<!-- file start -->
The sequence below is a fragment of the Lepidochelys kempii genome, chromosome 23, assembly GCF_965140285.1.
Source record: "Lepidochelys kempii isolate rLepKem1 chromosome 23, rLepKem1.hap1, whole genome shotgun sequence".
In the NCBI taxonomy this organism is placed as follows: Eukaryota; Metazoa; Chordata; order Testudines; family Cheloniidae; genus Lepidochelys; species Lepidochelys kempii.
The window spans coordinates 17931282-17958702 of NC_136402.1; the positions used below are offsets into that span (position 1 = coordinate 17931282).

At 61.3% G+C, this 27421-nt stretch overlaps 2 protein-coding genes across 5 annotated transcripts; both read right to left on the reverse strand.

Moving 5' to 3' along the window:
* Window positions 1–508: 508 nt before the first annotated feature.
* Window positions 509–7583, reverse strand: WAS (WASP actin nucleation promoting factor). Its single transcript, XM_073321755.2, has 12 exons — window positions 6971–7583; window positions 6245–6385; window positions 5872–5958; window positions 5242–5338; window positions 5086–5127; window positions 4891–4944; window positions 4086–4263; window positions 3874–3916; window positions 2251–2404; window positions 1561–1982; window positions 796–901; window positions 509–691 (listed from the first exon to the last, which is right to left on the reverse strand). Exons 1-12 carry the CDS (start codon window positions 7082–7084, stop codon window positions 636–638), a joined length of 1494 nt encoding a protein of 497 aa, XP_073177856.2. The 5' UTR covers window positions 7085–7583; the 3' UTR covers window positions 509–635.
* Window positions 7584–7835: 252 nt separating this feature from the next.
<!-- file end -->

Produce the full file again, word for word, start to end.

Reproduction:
The sequence below is a fragment of the Lepidochelys kempii genome, chromosome 23, assembly GCF_965140285.1.
Source record: "Lepidochelys kempii isolate rLepKem1 chromosome 23, rLepKem1.hap1, whole genome shotgun sequence".
In the NCBI taxonomy this organism is placed as follows: Eukaryota; Metazoa; Chordata; order Testudines; family Cheloniidae; genus Lepidochelys; species Lepidochelys kempii.
The window spans coordinates 17931282-17958702 of NC_136402.1; the positions used below are offsets into that span (position 1 = coordinate 17931282).

At 61.3% G+C, this 27421-nt stretch overlaps 2 protein-coding genes across 5 annotated transcripts; both read right to left on the reverse strand.

Moving 5' to 3' along the window:
* Window positions 1–508: 508 nt before the first annotated feature.
* Window positions 509–7583, reverse strand: WAS (WASP actin nucleation promoting factor). Its single transcript, XM_073321755.2, has 12 exons — window positions 6971–7583; window positions 6245–6385; window positions 5872–5958; window positions 5242–5338; window positions 5086–5127; window positions 4891–4944; window positions 4086–4263; window positions 3874–3916; window positions 2251–2404; window positions 1561–1982; window positions 796–901; window positions 509–691 (listed from the first exon to the last, which is right to left on the reverse strand). Exons 1-12 carry the CDS (start codon window positions 7082–7084, stop codon window positions 636–638), a joined length of 1494 nt encoding a protein of 497 aa, XP_073177856.2. The 5' UTR covers window positions 7085–7583; the 3' UTR covers window positions 509–635.
* Window positions 7584–7835: 252 nt separating this feature from the next.